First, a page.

The five faculties are:
- Arts & Design
Arts and design primarily provides students with the skills to be successful in a wide range of careers in the contemporary arts and communication. Arts and design specialises in Architecture, Landscape Architecture, Graphic Design, Communication Studies, Journalism, Creative Writing and Poetry, International Studies, and Media Arts. The faculty has two schools: School of Design and the Built Environment and School of Arts and Communication.
- Business, Government and Law
The Business Government and Law Faculty provides students with a choice and flexibility together with real world experience. Students have the option to major in over 70 areas from across the University. Students can venture into Accounting, Applied Economics, Business Administration, Business Informatics, Construction, Finance, Law, Management, Marketing, Politics, Sociology, Public Policy, Tourism, and Urban and Regional Planning.
The Faculty of Health prepares allied health professionals, including nurses, midwives, occupational therapists, optometrists & vision scientists, psychologists, physiotherapists, pharmacists, dietitians, nutritionists, radiologists, speech pathologists, exercise scientists, and sports management professionals.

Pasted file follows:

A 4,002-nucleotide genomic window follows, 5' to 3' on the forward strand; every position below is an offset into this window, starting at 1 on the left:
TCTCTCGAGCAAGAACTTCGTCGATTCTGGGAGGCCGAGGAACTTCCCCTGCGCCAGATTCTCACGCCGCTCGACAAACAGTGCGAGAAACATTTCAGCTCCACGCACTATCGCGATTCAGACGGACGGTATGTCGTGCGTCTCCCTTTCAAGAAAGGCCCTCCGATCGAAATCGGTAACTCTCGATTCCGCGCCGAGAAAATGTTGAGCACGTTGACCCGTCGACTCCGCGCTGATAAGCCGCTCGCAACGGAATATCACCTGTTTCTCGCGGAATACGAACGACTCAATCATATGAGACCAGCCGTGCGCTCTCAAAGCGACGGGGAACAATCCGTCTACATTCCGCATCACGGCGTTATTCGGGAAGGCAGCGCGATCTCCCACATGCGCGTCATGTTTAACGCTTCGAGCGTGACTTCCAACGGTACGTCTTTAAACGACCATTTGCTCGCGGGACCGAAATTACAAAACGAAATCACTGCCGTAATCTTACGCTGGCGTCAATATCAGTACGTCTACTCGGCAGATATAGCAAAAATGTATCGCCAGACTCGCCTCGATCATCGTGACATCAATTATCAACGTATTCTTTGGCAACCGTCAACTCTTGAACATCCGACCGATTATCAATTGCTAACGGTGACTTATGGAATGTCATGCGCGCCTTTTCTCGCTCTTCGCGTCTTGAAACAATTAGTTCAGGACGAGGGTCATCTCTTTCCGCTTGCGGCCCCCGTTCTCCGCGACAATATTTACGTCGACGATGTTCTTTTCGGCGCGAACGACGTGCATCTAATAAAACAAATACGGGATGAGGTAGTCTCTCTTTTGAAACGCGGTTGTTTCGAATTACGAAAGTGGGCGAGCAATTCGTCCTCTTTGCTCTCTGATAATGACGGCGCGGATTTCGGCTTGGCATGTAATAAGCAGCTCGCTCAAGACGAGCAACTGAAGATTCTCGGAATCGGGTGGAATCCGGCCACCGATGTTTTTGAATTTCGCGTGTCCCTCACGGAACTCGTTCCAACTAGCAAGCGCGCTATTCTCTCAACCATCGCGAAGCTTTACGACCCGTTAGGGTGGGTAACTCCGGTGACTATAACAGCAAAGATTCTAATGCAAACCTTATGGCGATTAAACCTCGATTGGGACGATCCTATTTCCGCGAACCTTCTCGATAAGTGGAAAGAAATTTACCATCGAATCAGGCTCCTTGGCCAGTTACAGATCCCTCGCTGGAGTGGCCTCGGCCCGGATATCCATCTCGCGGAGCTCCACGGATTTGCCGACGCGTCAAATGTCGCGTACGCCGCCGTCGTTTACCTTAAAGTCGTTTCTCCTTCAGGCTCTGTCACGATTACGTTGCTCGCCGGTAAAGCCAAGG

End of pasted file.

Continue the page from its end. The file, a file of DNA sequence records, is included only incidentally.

- Science and Technology
UC also offers a range of double degrees that combine two degrees from different faculties.
|University of Canberra|
|ERA National||33 |
The university is named among the world's top 40 young universities in the 2019 Times Higher Education (THE) Young University Rankings. The university has risen to number 34 in THE's list of the best universities under 50 years of age worldwide.
The university has a number of research centres relating to its areas of research strength. These are:
- Institute for Applied Ecology
- Institute for Governance and Policy Analysis
- Research Institute for Sport and Exercise
- Health Research Institute
- Centre for Creative and Cultural Research
- News and Media Research Centre
- Centre for Research and Action in Public Health
- Centre for Research in Therapeutic Solutions
- STEM Education Research Centre
- SYNERGY Nursing and Midwifery Research Centre
- Nexus Research Centre
- Canberra Urban and Regional Futures
- Collaborative Indigenous Research Initiative
- Murray-Darling Basin Futures Collaborative Research Network
- Invasive Animals Cooperative Research Centre
Notable staff members include/have included:
- John Dryzek, political scientist
- Patricia Easteal, Professor of Law
- Donald Horne, journalist, writer, social critic, historian and public intellectual
- Peter Leahy, former Chief of Army (Australia)
- Ingrid Moses, Emeritus Professor and a former Chancellor
- Susan Ryan, one-time Labor government Minister
- List of universities in Australia
- University of Canberra (Wikiversity)
- University of Canberra Vikings